Well that was the toughest half marathon I have ever done. I'm not thrilled with my performance but I'm a strong believer that you learn more from a bad day than a good day.
Last year, I had probably the best day of my racing career at this race. I went out front in the first quarter mile just to get a good picture and then never looked back and won my first large race. I also set a half marathon PR by 2 minutes. Additionally, the weather was near perfect, I had two months of very solid run focused training in my legs, and I was coming off of a PR marathon in Boston.
This year was different in just about every way.
The weather was less than ideal with a feels like temp of 35, rain, and steady wind of 25mph from the North East. The course is a straight out and back along the lake so this ment 6.5 miles of running straight into the wind.
Off the start we pretty quickly separated into a small lead pack. I actually lead the way for most of the first mile and a half, but then a guy passed me. I kicked it up and went a little faster than I should have to hang with him for a bit and then dropped back into the pack of about 5. Until about mile 4 that guy lead the race and the small pack I was in pretty much stayed together. We caught up to the first guy and then the pace picked up and there were a few changes in the leader. At this point I knew I was going just a little too fast, maybe 5 sec/mile, but there was going to be a really bad headwind on the way back so I wanted to be in a group. Around mile 5, the two guys leading the race pulled off and stopped, they didn't have numbers and were just bandits that were talking to two of the guys in the pack. I don't know the rules in running races but I know in triathlons outside assistance and having people pace you is definitely against the rules. Not that it mattered in the outcome of the race but it was the principle of it that bugged me.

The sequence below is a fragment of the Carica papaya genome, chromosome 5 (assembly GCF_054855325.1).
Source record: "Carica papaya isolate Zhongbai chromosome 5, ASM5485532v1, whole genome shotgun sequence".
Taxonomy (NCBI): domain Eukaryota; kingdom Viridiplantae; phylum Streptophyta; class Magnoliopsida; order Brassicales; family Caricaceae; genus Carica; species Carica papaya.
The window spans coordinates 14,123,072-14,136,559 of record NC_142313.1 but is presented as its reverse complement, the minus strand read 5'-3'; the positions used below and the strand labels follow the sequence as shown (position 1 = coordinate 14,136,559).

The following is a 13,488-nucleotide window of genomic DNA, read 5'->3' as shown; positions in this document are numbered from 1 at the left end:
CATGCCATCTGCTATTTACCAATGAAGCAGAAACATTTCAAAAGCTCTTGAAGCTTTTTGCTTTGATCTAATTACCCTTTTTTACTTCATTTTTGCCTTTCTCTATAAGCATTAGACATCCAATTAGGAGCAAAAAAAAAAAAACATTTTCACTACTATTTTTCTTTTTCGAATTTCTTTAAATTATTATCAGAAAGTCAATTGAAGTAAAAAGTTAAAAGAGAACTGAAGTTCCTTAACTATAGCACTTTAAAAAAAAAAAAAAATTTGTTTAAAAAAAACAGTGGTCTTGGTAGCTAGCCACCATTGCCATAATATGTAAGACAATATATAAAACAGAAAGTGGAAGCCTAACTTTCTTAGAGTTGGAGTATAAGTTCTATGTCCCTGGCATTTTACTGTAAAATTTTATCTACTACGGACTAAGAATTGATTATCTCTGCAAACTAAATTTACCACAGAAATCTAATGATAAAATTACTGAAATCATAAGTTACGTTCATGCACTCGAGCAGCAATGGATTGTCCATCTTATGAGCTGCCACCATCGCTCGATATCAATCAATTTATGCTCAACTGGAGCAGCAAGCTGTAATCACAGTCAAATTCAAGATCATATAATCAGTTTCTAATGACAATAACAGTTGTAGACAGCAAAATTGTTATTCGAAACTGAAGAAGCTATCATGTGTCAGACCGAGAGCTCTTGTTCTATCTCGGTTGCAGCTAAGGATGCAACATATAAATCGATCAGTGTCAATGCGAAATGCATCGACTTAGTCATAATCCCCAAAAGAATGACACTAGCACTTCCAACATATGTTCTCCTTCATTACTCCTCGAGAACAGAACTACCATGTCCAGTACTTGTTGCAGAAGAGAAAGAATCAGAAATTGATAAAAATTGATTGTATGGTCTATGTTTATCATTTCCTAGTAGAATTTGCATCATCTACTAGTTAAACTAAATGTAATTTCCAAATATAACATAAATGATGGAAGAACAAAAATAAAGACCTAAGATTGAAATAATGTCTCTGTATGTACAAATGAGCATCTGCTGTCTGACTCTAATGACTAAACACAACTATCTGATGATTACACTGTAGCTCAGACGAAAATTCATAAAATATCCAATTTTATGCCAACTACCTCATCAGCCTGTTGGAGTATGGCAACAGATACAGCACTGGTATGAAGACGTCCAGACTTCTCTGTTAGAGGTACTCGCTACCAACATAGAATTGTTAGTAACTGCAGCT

Anyway, the 4 of us stayed in a pack until the turn around at mile 6.5 and we met the wall of wind we would have to fight all the way back. I held on for about a half mile and then we split into two groups of two. The guy that dropped back with me and I slowly lost ground on the leaders but we stayed right next to each other until about mile 11. At that point he picked it up and I had nothing and couldn't answer.
In the end, I was dropped by 3 better runners and came in 4th. Congrats to each of those guys for staying strong into the worst headwind I have ever raced into, especially Kevin who put 4 minutes into me in the last 6 miles. As far as time goes, I was over 5 minutes slower than last year, which I'm sure a few minutes of was due to the conditions and I believe the others were a combination of a different training focus, no taper, and poor execution (i.e. I went out too fast).
So, what did I learn?
- This year Phil is training me to be a long course triathlete, this worked very well in Oceanside where I had a great run and actually ran a faster 13.1 off the bike than I ran open today. In the past I trained myself like a runner, had great running race results, but had trouble running off the bike in a tri.
- Don't get over confident. Since I won this race last year, I thought I could hang out up front. I ran at least 5 seconds too fast (maybe 10) per mile for the first 6 miles. Because of this I had nothing left when we turned into the wind and fell apart at the end.
- Don't chase guys that don't have bibs on. I was being naive and figured it was under his long sleeve shirt when we went by me and I chased… nope.
- Don't underestimate the impact of the weather. It was tough out there and I went out and tried to run the same as I would have in perfect conditions, which obviously didn't work so well.
- The Zoot Ultra Speeds are awesome for running in soaking wet conditions as they were light and didn't hold any water. They are going to be my race shoes for the rest of the year.